John McEnroe's complexion was as red from running around today in the muggy, 95-degree sunshine as a lobster's gets from diving into boiling water after he beat old acquaintance Rick Meyer, 6-1, 6-1, 4-6, 6-2, in the third round of the U.S. Open tennis championships.
McEnroe's flushed cheeks may also have reflected his aggravation with some of the spectators in the packed grandstand at the National Tennis Center, who had loudly and rudely cheered his double faults and errors. He exchanged unpleasant words with several of them.
"I just think it's wrong. When I'm double faulting, I don't think there's any reason they should be clapping. I just don't settle for that," said the volatile defending champion from nearby Douglaston.
Some of those who were cheering against McEnroe were friends of Meyer, 24, another Long Islander. They were clustered in a courtside box from which they shouted encouragement to Meyer. There were about 10 of them, but in their midst was a McEnroe supporter.
"Well, one out of 10 is better than none out of 10," McEnroe observed latter, with a positively wicked grin.
McEnroe had hoped that his five-set loss in this summer's all-time Wimbledon final, in which he behaved impeccably and played his heart out before losing to Bjorn Borg, would change the public's attitude toward him. He hoped people would forget his petulant tantrum's of the past and realize that at age 21 he is maturing.
To an extent his hopes have been realized. But there are still hecklers, and he still has rabbit ears and a short fuse -- though not as short as it use to be. He is a realist.
"There are more people rooting for me, but New York's always going to be the same, no matter what happens," he said. "You're never going to get rid of all the bad actors. I mean, during our doubles yesterday, there were people fighting in the stands. . . . It looked pretty interesting for awhile."
Two weeks before the Open, McEnroe pulled out of the Canadian Open with a sprained left ankle. A week later, he lost in the first round of a tournament in Atlanta to John Austin, whose biggest title is the Wimbledon mixed, which he won with his little sister Tracy.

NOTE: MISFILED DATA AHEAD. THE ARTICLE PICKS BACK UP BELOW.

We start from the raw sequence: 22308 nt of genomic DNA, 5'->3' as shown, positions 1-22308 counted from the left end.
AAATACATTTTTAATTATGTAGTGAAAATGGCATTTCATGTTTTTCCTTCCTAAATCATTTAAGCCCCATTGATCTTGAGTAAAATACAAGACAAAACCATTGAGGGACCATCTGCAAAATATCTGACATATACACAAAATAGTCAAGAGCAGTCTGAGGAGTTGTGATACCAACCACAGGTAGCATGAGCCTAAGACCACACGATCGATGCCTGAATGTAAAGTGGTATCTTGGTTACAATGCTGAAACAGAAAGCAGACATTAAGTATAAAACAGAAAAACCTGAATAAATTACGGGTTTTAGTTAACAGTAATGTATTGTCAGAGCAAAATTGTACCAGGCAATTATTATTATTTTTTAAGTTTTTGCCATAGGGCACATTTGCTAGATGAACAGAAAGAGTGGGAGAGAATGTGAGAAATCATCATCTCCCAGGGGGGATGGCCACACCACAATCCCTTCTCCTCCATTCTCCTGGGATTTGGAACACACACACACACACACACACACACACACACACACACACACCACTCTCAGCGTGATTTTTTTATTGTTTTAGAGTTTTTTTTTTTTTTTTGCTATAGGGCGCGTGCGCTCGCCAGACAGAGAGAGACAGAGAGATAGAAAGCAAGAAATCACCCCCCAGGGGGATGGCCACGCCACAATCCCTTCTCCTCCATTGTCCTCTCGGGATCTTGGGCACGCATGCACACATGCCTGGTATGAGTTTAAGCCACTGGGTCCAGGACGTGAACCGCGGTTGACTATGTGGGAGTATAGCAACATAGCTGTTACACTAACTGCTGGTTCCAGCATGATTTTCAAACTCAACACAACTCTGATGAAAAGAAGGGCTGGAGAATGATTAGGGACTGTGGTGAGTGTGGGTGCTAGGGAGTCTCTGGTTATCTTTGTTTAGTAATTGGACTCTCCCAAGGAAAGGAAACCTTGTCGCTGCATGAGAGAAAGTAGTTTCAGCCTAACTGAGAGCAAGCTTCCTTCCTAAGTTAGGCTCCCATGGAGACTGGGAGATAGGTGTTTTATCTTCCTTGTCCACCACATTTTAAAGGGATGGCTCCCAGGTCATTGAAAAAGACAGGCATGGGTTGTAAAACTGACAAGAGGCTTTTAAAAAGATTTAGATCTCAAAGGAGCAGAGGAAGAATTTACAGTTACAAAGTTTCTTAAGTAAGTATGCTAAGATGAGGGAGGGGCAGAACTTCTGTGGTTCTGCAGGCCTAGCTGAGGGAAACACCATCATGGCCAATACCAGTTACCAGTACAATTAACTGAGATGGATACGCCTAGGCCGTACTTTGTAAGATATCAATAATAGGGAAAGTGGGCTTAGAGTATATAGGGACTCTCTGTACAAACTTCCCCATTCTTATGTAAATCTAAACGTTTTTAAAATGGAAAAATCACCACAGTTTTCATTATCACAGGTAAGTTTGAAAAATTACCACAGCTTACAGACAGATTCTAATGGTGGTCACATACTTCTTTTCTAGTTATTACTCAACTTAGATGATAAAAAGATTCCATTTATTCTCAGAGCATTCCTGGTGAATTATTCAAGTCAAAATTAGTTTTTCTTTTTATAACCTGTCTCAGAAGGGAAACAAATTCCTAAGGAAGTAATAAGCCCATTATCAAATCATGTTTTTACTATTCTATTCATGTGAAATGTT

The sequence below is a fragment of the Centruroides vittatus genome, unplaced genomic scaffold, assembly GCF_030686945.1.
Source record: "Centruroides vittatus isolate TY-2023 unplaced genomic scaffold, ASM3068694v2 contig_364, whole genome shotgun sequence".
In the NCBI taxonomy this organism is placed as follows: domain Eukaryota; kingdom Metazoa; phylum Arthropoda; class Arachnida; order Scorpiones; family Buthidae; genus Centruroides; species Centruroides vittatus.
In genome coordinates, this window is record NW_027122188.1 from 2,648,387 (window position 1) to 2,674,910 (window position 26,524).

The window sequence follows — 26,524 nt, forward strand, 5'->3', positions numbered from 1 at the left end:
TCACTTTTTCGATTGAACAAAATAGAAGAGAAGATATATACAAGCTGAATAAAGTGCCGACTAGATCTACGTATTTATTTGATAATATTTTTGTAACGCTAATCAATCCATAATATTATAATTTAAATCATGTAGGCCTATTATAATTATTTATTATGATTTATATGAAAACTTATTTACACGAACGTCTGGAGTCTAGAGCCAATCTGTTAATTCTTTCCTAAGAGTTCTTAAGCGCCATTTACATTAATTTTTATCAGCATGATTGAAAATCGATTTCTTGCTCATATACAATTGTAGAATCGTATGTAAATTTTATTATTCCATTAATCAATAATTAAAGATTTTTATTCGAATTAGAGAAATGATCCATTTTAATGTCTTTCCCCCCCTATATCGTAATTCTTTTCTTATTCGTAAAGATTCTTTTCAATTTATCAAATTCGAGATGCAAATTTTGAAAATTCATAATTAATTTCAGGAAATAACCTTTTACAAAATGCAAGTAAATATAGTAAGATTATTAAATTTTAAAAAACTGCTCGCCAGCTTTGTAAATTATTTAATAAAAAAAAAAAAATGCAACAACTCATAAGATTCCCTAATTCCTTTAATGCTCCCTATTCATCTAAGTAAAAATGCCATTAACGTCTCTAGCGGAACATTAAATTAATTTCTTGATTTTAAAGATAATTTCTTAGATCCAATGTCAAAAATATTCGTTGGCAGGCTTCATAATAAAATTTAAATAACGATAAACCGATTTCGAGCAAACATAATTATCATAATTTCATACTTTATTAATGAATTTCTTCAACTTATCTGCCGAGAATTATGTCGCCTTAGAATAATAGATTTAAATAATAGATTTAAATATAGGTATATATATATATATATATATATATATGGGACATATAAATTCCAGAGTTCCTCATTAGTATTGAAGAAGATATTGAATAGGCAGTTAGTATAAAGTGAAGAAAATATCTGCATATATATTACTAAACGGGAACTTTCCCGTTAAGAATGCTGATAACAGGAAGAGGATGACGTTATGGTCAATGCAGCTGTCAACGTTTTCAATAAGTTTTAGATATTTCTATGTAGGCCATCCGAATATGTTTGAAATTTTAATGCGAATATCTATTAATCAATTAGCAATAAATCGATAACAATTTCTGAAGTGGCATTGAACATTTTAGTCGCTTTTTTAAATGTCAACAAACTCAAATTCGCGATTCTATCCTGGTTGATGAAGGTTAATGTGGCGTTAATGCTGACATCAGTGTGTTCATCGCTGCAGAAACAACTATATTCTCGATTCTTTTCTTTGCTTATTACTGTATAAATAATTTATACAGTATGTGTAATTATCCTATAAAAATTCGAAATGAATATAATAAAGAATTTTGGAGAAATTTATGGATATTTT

Although he didn't say it in so many words, McEnroe implied that he didn't think much of his chances for successfully defending his title when the 13-day Open began last Tuesday.
He was not moving well at the net. He was not jumping into his serves or overhead smashes. He was subconsciously favoring his gimpy ankle, and playing lazy shots.
But now he in the fourth round of the Open, paired against Frenchman Pascal Portes, and playing with more assurance each round. He may yet meet Jimmy Connors in the semifinals, Borg again in the peoples choice for a final, even defend the title he won over Long Island neighbor Vitas Gerulaitis last year.
McEnroe took three weeks off after Wimbledon, but then his injury disrupted the buildup he planned for the Open. Now he feels his form coming back, albeit slowly, gradually.
"I was favoring the ankle in Atlanta. Not as much here," he said. "I think as I play more matches on it, as I move around more, I'll get more confidence in it."
He played well for most of the match against Meyer, a University of Pennsyvania grad in accounting who used to play with McEnroe at the Port Washington Tennis Academy on Long Island, and beat him twice a few years back when the Penn varsity played a Port Washington team that included the then anonymous McEnroe.
In the first two sets, McEnroe's lefty serves were spinning off the court like nasty snakes. He let up in the third, and let Meyer back in the match, but picked up his level again and closed him out in the fourth. Overall, McEnroe was pleased.
"When you lose a set, I guess it's good in a way, if you win the tournament and look back. Like when I lost a set to Nasty last year," said McEnroe, recalling his tumultuous second round victory over the line Nastase that nearly plunged the 1979 Open into a riot, "I think I really picked up after that."
Indeed. He didn't lose another set in the tournament.
"Hopefully, it'll be the same thing again," McEnroe said. "I think each match I've gotten a little better, which is important. I can't say that I'm playing at the top of my game, but the guys I've played haven't been at the top of their games, either, so it's hard to really judge. I just feel that I'm a lot sharper than I was at the start of the tournament."